No. 28135-3-III State v. Cummings defendant and his counsel when the jury asks a question: (1) The jury shall be instructed that any question it wishes to ask the court about the instructions or evidence should be signed, dated and submitted in writing to the bailiff. The court shall notify the parties of the contents of the questions and provide them an opportunity to comment upon an appropriate response. Written questions from the jury, the court’s response and any objections thereto shall be made a part of the record. The court shall respond to all questions from a deliberating jury in open court or in writing. In its discretion, the court may grant a jury’s request to rehear or replay evidence, but should do so in a way that is least likely to be seen as a comment on the evidence, in a way that is not unfairly prejudicial and in a way that minimizes the possibility that jurors will give undue weight to such evidence. Any additional instruction upon any point of law shall be given in writing. Violation of the rule against ex parte judicial communications with a jury requires reversal unless the State proves that the error was harmless beyond a reasonable doubt. State v. Russell, 25 Wn. App. 933, 948, 611 P.2d 1320 (1980). The State concedes error but argues it was harmless because the trial court has the discretion whether to respond to a jury inquiry, and the trial court’s responses were negative or neutral in nature. If an appellate court concludes that the error is harmless beyond a reasonable doubt, then no reversal is warranted. Id. “[E]x parte communication by a trial judge to a jury which is negative in nature and conveys no affirmative information is not prejudicial.” Id. In that case, the jury sought clarification of one instruction to which the judge responded that “the instruction meant exactly what was written.” Id. The bailiff communicated the judge’s answer to the jury. Id. The appellate court partly reasoned the answer was neutral as it did not define or explain an instruction.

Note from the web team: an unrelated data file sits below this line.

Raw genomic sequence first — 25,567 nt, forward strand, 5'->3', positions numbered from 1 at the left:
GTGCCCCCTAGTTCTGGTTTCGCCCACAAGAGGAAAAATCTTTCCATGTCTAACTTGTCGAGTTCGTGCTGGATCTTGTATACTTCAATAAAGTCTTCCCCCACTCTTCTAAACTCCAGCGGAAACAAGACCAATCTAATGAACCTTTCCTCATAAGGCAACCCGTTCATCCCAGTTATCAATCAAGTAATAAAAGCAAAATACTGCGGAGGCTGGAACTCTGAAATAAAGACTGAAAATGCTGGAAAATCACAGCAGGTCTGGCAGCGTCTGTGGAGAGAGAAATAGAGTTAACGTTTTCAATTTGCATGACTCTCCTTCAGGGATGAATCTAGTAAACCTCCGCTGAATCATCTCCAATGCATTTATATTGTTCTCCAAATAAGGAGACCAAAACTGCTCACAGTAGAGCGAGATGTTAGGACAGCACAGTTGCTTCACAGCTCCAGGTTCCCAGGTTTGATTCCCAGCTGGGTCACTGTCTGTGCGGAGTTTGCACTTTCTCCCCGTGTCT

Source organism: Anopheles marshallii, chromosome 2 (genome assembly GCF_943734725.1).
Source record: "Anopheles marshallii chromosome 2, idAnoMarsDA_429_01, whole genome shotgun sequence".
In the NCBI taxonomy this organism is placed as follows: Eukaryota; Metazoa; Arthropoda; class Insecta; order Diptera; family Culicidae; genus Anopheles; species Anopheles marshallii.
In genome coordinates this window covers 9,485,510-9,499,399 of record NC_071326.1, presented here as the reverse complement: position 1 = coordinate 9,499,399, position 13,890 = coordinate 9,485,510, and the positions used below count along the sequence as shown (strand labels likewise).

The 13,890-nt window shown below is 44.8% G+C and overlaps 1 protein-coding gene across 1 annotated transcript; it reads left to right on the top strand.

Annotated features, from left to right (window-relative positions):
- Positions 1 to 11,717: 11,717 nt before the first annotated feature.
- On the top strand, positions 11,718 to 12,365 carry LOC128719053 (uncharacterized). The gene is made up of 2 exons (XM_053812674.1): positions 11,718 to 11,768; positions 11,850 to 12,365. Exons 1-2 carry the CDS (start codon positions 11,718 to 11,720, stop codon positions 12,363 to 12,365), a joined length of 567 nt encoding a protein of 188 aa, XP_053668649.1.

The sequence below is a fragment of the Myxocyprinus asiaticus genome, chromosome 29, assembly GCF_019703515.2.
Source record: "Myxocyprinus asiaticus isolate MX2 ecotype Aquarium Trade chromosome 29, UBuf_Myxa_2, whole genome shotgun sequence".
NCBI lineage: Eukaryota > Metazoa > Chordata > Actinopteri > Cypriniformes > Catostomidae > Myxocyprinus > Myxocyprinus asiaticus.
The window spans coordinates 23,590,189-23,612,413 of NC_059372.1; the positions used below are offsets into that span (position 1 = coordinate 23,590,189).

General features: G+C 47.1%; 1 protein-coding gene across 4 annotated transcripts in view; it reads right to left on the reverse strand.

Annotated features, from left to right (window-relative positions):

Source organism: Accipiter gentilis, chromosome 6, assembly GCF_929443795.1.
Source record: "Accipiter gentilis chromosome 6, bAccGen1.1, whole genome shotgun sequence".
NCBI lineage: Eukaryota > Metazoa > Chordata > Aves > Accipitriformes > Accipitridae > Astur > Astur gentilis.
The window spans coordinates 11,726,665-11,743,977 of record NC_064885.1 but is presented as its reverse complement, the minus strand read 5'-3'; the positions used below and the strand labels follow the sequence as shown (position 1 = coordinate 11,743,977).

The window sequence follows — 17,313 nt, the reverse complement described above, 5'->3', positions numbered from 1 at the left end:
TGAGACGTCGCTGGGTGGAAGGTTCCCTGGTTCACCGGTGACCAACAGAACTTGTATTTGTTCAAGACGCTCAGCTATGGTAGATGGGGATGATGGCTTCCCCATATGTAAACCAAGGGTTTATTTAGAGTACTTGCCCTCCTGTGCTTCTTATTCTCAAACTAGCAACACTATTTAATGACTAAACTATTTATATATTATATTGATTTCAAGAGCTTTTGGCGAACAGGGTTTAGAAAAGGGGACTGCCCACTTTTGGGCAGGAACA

No. 28135-3-III State v. Cummings A neutral ex parte response by the court does not lead to reversible error. State v. Langdon, 42 Wn. App. 715, 716-18, 713 P.2d 120 (1986). In Langdon, the jury sent out a question, and the court responded ex parte that the jury was bound by the instructions that were already provided. Id. at 717. Once again, the appellate court found the trial court’s response was neutral and harmless beyond a reasonable doubt. Id. at 717-18. It is within the trial court’s discretion whether to provide further instructions; the court therefore had no duty to answer the question. Id. at 718. In a case similar to Langdon, an appellate court once again found a jury inquiry that was answered ex parte by a court with “read your instructions and continue with your deliberations,” was neutral, and that the court was not obligated to answer the jury’s inquiry. Allen, 50 Wn. App. at 419-20. Here, the written jury inquiry was followed by the judge’s written response, “The jury will have to refer to the instructions for the answer to this question.” CP at 52. This response was neutral, conveying no affirmative information; therefore, the error was harmless beyond a reasonable doubt. Similarly, regarding the end of the day questions concerning the dictionary, taking the jury instructions home, and proximate cause, the court provided a negative or neutral answer without any further instruction on the law. In sum, the court’s responses were neutral and conveyed no affirmative information, and therefore were harmless beyond a reasonable doubt. C. Statement of Additional Grounds for Review (SAG) First, Mr. Cummings, pro se, claims ineffective assistance of counsel because